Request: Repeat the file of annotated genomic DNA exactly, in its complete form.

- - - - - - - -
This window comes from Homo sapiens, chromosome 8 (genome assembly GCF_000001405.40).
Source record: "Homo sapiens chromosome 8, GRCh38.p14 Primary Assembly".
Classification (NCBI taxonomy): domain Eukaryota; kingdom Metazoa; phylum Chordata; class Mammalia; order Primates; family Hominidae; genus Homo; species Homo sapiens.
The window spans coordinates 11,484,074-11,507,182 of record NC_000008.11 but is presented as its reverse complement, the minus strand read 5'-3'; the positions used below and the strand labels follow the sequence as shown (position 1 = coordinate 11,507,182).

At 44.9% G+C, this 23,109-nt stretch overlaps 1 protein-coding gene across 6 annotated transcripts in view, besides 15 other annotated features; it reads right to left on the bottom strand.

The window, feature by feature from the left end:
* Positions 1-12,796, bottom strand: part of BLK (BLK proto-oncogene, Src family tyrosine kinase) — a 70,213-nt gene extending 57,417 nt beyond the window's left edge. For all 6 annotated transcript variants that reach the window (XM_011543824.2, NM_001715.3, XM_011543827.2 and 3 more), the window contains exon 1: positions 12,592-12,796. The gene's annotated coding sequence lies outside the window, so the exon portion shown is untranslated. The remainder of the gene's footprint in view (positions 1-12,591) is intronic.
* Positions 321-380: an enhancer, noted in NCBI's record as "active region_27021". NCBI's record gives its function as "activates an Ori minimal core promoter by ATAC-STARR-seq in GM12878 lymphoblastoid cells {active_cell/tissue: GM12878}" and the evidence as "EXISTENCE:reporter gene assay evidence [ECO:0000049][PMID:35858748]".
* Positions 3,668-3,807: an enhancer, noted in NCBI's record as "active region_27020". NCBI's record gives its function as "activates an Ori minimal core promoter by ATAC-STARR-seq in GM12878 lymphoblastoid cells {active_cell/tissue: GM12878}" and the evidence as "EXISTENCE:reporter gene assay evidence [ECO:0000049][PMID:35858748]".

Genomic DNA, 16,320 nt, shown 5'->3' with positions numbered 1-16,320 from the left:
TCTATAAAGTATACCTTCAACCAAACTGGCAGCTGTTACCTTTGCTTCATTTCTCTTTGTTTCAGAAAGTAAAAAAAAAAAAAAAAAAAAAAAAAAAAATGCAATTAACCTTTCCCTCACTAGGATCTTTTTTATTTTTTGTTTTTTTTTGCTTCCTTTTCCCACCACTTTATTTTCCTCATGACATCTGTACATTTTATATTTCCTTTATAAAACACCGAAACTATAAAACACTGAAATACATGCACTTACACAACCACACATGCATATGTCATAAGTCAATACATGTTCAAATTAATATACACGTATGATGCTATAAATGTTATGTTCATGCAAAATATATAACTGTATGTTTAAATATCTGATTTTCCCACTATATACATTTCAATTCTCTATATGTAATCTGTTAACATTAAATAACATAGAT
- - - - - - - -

This window comes from Homo sapiens, chromosome 8 (genome assembly GCF_000001405.40).
Source record: "Homo sapiens chromosome 8, GRCh38.p14 Primary Assembly".
Classification (NCBI taxonomy): domain Eukaryota; kingdom Metazoa; phylum Chordata; class Mammalia; order Primates; family Hominidae; genus Homo; species Homo sapiens.
The window spans coordinates 11,484,074-11,507,182 of record NC_000008.11 but is presented as its reverse complement, the minus strand read 5'-3'; the positions used below and the strand labels follow the sequence as shown (position 1 = coordinate 11,507,182).

At 44.9% G+C, this 23,109-nt stretch overlaps 1 protein-coding gene across 6 annotated transcripts in view, besides 15 other annotated features; it reads right to left on the bottom strand.

The window, feature by feature from the left end:
* Positions 1-12,796, bottom strand: part of BLK (BLK proto-oncogene, Src family tyrosine kinase) — a 70,213-nt gene extending 57,417 nt beyond the window's left edge. For all 6 annotated transcript variants that reach the window (XM_011543824.2, NM_001715.3, XM_011543827.2 and 3 more), the window contains exon 1: positions 12,592-12,796. The gene's annotated coding sequence lies outside the window, so the exon portion shown is untranslated. The remainder of the gene's footprint in view (positions 1-12,591) is intronic.
* Positions 321-380: an enhancer, noted in NCBI's record as "active region_27021". NCBI's record gives its function as "activates an Ori minimal core promoter by ATAC-STARR-seq in GM12878 lymphoblastoid cells {active_cell/tissue: GM12878}" and the evidence as "EXISTENCE:reporter gene assay evidence [ECO:0000049][PMID:35858748]".
* Positions 3,668-3,807: an enhancer, noted in NCBI's record as "active region_27020". NCBI's record gives its function as "activates an Ori minimal core promoter by ATAC-STARR-seq in GM12878 lymphoblastoid cells {active_cell/tissue: GM12878}" and the evidence as "EXISTENCE:reporter gene assay evidence [ECO:0000049][PMID:35858748]".

Genomic DNA, 16,320 nt, shown 5'->3' with positions numbered 1-16,320 from the left:
TCTATAAAGTATACCTTCAACCAAACTGGCAGCTGTTACCTTTGCTTCATTTCTCTTTGTTTCAGAAAGTAAAAAAAAAAAAAAAAAAAAAAAAAAAAATGCAATTAACCTTTCCCTCACTAGGATCTTTTTTATTTTTTGTTTTTTTTTGCTTCCTTTTCCCACCACTTTATTTTCCTCATGACATCTGTACATTTTATATTTCCTTTATAAAACACCGAAACTATAAAACACTGAAATACATGCACTTACACAACCACACATGCATATGTCATAAGTCAATACATGTTCAAATTAATATACACGTATGATGCTATAAATGTTATGTTCATGCAAAATATATAACTGTATGTTTAAATATCTGATTTTCCCACTATATACATTTCAATTCTCTATATGTAATCTGTTAACATTAAATAACATAGAT